The Client is Always Right

Many years ago my mother decides it is time to repaint the apartment in Queens, where I grew up, and she resided for almost fifty years.  The landlord will reimburse her, so she can do as she pleases.  After gathering some referrals from friends, she interviews a pleasant young man who comes over to look around and quote the job.  A price and start date are agreed upon, and I happen to be there the morning he starts work.  He enters with two spotless canvas drop cloths, new rollers and tray, brushes, putty knives, etc.  He is wearing impeccable creased white painter’s overalls.  My mother turns to me, and says quietly in our native French, ‘ooh, this doesn’t look good’.

. . .

I am cutting bluestone slabs to fit into an intricate paving pattern, using a dry cutting diamond blade on a 5” grinder, one of the most lightweight, portable, simple, and most efficient ways to do the job.  When you hold the tool backwards the dust exits the front of the cut for maximum efficiency and user comfort, aimed correctly at vacant space, to be dispersed by the wind, as there are no EPA or OSHA guidelines as of yet.  Our client comes outside to admire what has already been set, and offers ‘gee, that’s a lot of dust, don’t you need a respirator?’  ‘No, ma’am,’ I reply, ‘we are professionals, we don’t breathe the dust.’

We are working in a middle class neighborhood replacing a concrete sidewalk in front of a 1940’s house, a modest GI Bill single family typical of countless American first generation suburbs.  These places were built fast for the wave of returning war veterans, not necessarily poorly, but haste sometimes dictates cutting corners.  A classic exterior issue, not uncommon in contemporary tract housing as well, is speedy and improper backfill of soil against the foundation, leading to settling against the house.  This can be remedied with the two teenagers and a pickup truck of topsoil method, but the sidewalk is another matter.  We have come equipped with the proper 16 lb sledge hammer and 6 foot bars- approach for concrete demolition, but quickly encounter an unforeseen obstacle.  It becomes apparent that this settling occurred long enough ago that a prior owner had another sidewalk poured over the original, making our total depth 8 to 10 inches.  Ow!  Only option, rent a pneumatic 60 lb hammer and tear it out like highway crews do, with extreme prejudice.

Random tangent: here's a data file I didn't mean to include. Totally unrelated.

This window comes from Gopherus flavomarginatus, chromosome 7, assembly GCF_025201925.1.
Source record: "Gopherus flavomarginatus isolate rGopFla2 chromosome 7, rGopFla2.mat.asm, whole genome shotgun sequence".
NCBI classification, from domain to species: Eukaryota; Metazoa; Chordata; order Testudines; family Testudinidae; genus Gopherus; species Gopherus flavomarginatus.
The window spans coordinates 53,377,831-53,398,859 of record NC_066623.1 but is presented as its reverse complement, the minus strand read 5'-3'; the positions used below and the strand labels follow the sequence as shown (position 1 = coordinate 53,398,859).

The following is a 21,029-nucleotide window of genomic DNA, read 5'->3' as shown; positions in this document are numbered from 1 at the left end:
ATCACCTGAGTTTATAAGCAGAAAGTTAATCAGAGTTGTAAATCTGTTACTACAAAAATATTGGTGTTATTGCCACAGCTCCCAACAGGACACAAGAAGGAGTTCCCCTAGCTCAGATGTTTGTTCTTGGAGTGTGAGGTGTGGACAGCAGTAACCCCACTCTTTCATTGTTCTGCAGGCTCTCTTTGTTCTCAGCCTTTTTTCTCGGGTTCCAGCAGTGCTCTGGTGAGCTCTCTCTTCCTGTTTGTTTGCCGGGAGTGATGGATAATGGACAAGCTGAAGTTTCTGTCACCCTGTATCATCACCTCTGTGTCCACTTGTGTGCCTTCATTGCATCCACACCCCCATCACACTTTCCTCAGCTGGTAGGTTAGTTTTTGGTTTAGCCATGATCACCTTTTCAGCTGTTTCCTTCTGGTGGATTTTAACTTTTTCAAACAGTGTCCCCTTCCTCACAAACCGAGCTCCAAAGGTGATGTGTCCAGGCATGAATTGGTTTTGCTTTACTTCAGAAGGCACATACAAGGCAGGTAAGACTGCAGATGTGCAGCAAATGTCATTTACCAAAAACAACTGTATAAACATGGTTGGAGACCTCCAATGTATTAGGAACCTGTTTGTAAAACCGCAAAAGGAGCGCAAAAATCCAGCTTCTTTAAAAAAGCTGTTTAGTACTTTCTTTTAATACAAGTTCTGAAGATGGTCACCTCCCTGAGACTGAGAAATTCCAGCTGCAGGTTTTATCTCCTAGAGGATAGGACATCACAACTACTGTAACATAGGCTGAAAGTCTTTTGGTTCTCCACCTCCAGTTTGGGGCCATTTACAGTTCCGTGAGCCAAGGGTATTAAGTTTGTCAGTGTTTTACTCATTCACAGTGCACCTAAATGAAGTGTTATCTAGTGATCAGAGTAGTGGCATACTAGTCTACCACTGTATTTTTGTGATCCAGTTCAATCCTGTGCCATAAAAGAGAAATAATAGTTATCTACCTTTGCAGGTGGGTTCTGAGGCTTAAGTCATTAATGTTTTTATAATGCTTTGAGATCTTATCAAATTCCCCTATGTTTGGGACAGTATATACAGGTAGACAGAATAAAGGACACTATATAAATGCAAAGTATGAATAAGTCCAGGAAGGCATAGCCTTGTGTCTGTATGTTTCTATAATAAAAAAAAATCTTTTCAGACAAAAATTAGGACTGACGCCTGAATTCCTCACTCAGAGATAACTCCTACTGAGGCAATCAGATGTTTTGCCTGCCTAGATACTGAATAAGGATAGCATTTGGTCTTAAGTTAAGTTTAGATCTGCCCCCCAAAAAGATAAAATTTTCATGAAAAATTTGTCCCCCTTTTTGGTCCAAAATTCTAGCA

At one point our elderly client comes out to review the chaotic scene.  Given her age the noise doesn’t seem to be an issue, but she is genuinely compassionate about what the crew is going through.  She pulls me aside, and yells ‘this is awful what you boys have to do, can’t you pour something on that to make it go away?’